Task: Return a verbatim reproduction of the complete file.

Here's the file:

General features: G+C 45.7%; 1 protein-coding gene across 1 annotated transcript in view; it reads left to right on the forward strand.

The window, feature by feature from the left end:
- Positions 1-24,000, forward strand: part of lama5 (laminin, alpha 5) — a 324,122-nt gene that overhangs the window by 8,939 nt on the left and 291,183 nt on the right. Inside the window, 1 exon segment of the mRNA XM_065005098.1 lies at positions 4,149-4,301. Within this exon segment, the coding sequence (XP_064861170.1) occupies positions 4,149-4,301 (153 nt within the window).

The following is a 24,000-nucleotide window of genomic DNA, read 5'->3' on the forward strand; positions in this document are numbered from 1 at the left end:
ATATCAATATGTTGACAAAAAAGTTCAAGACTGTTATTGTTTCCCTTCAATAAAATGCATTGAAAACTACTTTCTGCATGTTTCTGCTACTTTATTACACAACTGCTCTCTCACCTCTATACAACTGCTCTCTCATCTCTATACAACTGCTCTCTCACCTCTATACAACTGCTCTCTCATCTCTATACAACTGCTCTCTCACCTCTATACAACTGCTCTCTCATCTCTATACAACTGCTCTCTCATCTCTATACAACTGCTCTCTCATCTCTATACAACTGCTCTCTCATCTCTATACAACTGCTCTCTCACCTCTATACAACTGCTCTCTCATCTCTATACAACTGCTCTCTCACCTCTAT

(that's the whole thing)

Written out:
General features: G+C 45.7%; 1 protein-coding gene across 1 annotated transcript in view; it reads left to right on the forward strand.

The window, feature by feature from the left end:
- Positions 1-24,000, forward strand: part of lama5 (laminin, alpha 5) — a 324,122-nt gene that overhangs the window by 8,939 nt on the left and 291,183 nt on the right. Inside the window, 1 exon segment of the mRNA XM_065005098.1 lies at positions 4,149-4,301. Within this exon segment, the coding sequence (XP_064861170.1) occupies positions 4,149-4,301 (153 nt within the window).

The following is a 24,000-nucleotide window of genomic DNA, read 5'->3' on the forward strand; positions in this document are numbered from 1 at the left end:
ATATCAATATGTTGACAAAAAAGTTCAAGACTGTTATTGTTTCCCTTCAATAAAATGCATTGAAAACTACTTTCTGCATGTTTCTGCTACTTTATTACACAACTGCTCTCTCACCTCTATACAACTGCTCTCTCATCTCTATACAACTGCTCTCTCACCTCTATACAACTGCTCTCTCATCTCTATACAACTGCTCTCTCACCTCTATACAACTGCTCTCTCATCTCTATACAACTGCTCTCTCATCTCTATACAACTGCTCTCTCATCTCTATACAACTGCTCTCTCATCTCTATACAACTGCTCTCTCACCTCTATACAACTGCTCTCTCATCTCTATACAACTGCTCTCTCACCTCTAT